Strategies that simply buy and sell positions using the buy/sell methods will not have to deal with orders directly.
Market Orders vs Stop/Limit Orders
It can be very tempting to use stop and/or limit orders in place of market orders when implementing a strategy since these types of orders are already placed at the exchange and they can help guarantee execution at a particular price.
There are however several behaviors to be aware of when using these types of orders especially with fully automated strategies:
  • Limit Orders are not guaranteed to be executed. Even if the price action has traded through your limit price, it may not have been executed in a live environment if there was not enough demand to fill your order at the specified price.
  • Stop Orders are often triggered on Bid/Ask. It’s a common misconception that stop orders are triggered by last price. Most (if not all) brokers trigger stop orders using the bid or ask price (depending on whether it’s a buy or sell). This can cause your stop order to be executed unexpectedly early especially if there is a significant spread in the bid/ask prices.
  • Stop Orders are filled at market. Once a stop order is triggered, it is filled at market price. Stop Limit orders do exist, but are not currently supported by this API. Also note that not all brokers support Stop Limit orders.
If you choose to implement a fully automated strategy using non-market orders, you will need to consider these behaviors and add the appropriate code to handle cases where your orders do not get filled, or do not get filled at your expected price.
Ultimately, the choice you make will be a trade-off between order executions vs. fill price.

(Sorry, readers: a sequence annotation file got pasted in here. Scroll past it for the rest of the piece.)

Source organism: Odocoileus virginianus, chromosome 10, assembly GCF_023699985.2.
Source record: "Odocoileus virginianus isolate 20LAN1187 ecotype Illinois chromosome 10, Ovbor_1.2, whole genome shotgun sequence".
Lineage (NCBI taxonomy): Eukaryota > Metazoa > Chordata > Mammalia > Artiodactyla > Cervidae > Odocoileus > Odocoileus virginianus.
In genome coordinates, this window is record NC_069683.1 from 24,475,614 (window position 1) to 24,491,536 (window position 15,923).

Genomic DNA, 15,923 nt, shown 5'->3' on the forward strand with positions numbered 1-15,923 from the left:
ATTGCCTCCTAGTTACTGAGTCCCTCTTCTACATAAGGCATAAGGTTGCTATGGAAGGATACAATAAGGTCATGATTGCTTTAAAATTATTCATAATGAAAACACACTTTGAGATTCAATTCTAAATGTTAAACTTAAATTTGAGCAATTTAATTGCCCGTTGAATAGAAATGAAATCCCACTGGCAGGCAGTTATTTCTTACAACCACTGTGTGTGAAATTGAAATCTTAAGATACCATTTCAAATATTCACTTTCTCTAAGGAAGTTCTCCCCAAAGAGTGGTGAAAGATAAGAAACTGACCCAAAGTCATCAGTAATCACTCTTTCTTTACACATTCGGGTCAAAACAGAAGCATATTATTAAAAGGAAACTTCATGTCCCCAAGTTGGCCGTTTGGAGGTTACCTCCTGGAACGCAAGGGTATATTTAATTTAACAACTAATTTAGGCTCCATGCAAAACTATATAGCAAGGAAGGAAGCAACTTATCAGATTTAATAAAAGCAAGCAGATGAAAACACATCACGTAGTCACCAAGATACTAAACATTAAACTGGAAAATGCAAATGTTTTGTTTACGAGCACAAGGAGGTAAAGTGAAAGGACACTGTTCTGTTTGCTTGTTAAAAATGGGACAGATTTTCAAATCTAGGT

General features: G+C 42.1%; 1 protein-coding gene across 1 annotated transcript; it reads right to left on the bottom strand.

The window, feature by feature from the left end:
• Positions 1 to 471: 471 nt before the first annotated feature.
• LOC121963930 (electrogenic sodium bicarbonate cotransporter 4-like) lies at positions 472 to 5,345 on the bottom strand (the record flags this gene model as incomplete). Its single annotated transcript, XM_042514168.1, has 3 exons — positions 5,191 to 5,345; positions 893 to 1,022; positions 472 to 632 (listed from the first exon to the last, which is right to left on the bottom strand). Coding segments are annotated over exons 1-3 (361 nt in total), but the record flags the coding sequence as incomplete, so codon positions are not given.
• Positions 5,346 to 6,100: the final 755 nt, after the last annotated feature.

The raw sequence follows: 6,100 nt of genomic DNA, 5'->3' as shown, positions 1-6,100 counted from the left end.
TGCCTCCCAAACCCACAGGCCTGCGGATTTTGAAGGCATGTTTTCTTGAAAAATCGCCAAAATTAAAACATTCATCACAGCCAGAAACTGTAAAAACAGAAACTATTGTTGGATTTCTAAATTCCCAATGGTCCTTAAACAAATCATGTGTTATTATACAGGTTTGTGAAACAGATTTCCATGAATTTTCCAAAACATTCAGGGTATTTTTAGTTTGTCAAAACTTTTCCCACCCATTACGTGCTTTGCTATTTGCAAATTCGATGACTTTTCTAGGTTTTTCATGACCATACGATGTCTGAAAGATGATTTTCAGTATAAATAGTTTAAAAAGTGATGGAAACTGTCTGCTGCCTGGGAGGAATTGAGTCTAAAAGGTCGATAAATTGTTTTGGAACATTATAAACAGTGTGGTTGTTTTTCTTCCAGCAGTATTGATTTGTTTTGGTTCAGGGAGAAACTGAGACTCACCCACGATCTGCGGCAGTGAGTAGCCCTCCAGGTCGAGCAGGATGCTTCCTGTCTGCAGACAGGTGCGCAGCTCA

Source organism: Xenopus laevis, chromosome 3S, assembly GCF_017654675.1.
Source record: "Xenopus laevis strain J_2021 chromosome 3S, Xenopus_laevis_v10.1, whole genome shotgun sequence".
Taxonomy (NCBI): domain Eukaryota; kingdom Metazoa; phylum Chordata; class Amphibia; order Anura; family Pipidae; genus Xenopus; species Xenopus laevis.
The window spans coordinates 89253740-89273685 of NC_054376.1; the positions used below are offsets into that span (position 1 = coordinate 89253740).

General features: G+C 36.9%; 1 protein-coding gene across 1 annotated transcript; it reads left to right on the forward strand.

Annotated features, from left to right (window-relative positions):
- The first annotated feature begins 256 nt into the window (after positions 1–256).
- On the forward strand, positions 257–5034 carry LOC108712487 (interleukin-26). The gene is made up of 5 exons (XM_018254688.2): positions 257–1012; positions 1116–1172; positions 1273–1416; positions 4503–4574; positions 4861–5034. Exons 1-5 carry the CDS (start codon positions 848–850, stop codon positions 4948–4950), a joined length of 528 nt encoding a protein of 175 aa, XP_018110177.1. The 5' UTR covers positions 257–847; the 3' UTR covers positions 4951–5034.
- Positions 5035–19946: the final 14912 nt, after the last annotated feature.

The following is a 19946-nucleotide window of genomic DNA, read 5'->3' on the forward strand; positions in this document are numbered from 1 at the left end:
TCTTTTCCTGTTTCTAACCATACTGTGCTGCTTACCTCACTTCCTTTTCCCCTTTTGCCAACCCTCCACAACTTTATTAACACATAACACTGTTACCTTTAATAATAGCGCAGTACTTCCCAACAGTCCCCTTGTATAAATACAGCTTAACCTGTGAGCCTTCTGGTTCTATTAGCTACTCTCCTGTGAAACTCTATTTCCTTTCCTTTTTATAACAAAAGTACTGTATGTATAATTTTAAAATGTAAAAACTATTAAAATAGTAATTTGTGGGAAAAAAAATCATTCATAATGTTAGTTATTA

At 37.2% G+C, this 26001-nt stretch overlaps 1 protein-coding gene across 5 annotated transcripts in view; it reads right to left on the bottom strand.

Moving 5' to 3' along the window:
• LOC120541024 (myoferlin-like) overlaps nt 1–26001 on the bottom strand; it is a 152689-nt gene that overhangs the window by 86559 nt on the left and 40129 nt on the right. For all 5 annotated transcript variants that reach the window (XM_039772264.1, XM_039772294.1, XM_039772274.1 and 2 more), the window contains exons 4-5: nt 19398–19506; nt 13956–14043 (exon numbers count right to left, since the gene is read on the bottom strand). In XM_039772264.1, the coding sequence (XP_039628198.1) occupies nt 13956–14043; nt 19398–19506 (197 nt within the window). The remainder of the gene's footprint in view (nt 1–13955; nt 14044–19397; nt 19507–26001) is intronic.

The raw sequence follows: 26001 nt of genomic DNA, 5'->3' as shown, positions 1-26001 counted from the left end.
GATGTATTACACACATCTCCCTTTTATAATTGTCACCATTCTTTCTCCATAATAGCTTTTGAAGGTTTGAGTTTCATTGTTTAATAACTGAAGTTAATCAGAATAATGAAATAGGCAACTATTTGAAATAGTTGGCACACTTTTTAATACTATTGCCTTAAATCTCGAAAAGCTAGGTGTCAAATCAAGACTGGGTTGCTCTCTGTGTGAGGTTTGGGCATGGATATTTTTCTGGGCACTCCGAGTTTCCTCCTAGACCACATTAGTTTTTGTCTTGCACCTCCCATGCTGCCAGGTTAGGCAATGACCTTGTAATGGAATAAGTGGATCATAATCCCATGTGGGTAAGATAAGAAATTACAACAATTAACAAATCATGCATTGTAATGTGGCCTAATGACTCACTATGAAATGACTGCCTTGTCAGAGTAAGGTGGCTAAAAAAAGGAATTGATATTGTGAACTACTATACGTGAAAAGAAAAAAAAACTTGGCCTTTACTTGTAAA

The following diagram illustrates some of the methods available in the Order interface. For a full list of methods, consult the API documentation.
Figure 50 - Order Interface

Trading Sessions

Version 1.1 of the SDK introduces the ability for the user to define trading sessions for a strategy.
A ‘trading session’ is simply a valid time period during the day in which trading is allowed for the strategy. By default, all strategies support up to 2 trading sessions. This behavior can be modified in the StudyHeader:
Figure 51 StudyHeader trading session options
The following screen shot illustrates an example of the MA Cross Strategy with the default settings for Trading Sessions.
Figure 52 Trading Session example: MA Cross Strategy

Runtime Support

The following additional methods have been added to the Settings class to access information chosen by the user at runtime within the strategy:
The following methods are also available on the Study class that may be optionally overridden. Note: if ‘enter on session start’ is enabled the strategy must override and implement the onSessionStart(...) method to implement the entry logic.

Sample MA Cross Strategy

The following example illustrates a simple strategy based on the SampleMACross study (see sample project and signals in Section 6). This strategy will buy when the fast moving average crosses above the slow moving average and sell when it crosses below.
For convenience, this strategy will subclass the SampleMACross study and rely on the signals generated for ‘Fast MA Crossed Above’ (Signals.CROSS_ABOVE) and ‘Fast MA Crossed Below’ (Signals.CROSS_BELOW).
Let’s take a look at the StudyHeader. The key properties to note here are: strategy=true and autoEntry=true (1 below).